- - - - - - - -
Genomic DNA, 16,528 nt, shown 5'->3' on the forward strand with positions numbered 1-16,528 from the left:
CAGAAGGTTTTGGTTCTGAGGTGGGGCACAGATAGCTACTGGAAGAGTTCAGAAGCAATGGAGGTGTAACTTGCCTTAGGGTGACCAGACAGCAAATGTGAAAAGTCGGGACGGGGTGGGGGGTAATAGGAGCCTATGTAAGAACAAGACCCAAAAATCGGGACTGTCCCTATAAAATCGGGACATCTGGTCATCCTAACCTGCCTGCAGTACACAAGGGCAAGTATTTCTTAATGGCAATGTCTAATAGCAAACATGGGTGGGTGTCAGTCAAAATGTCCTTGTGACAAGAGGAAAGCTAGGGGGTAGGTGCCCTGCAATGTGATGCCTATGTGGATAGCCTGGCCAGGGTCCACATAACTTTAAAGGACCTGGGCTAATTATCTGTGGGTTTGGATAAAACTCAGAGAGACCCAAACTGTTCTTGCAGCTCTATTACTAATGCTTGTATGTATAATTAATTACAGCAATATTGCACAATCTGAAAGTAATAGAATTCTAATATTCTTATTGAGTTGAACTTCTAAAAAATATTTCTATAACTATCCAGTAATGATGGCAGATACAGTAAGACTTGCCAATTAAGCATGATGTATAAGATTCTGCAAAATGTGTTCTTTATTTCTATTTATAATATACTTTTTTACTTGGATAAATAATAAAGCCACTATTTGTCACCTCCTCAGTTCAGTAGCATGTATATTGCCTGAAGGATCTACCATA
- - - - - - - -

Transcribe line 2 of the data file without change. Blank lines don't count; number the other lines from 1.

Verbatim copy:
CAGAAGGTTTTGGTTCTGAGGTGGGGCACAGATAGCTACTGGAAGAGTTCAGAAGCAATGGAGGTGTAACTTGCCTTAGGGTGACCAGACAGCAAATGTGAAAAGTCGGGACGGGGTGGGGGGTAATAGGAGCCTATGTAAGAACAAGACCCAAAAATCGGGACTGTCCCTATAAAATCGGGACATCTGGTCATCCTAACCTGCCTGCAGTACACAAGGGCAAGTATTTCTTAATGGCAATGTCTAATAGCAAACATGGGTGGGTGTCAGTCAAAATGTCCTTGTGACAAGAGGAAAGCTAGGGGGTAGGTGCCCTGCAATGTGATGCCTATGTGGATAGCCTGGCCAGGGTCCACATAACTTTAAAGGACCTGGGCTAATTATCTGTGGGTTTGGATAAAACTCAGAGAGACCCAAACTGTTCTTGCAGCTCTATTACTAATGCTTGTATGTATAATTAATTACAGCAATATTGCACAATCTGAAAGTAATAGAATTCTAATATTCTTATTGAGTTGAACTTCTAAAAAATATTTCTATAACTATCCAGTAATGATGGCAGATACAGTAAGACTTGCCAATTAAGCATGATGTATAAGATTCTGCAAAATGTGTTCTTTATTTCTATTTATAATATACTTTTTTACTTGGATAAATAATAAAGCCACTATTTGTCACCTCCTCAGTTCAGTAGCATGTATATTGCCTGAAGGATCTACCATA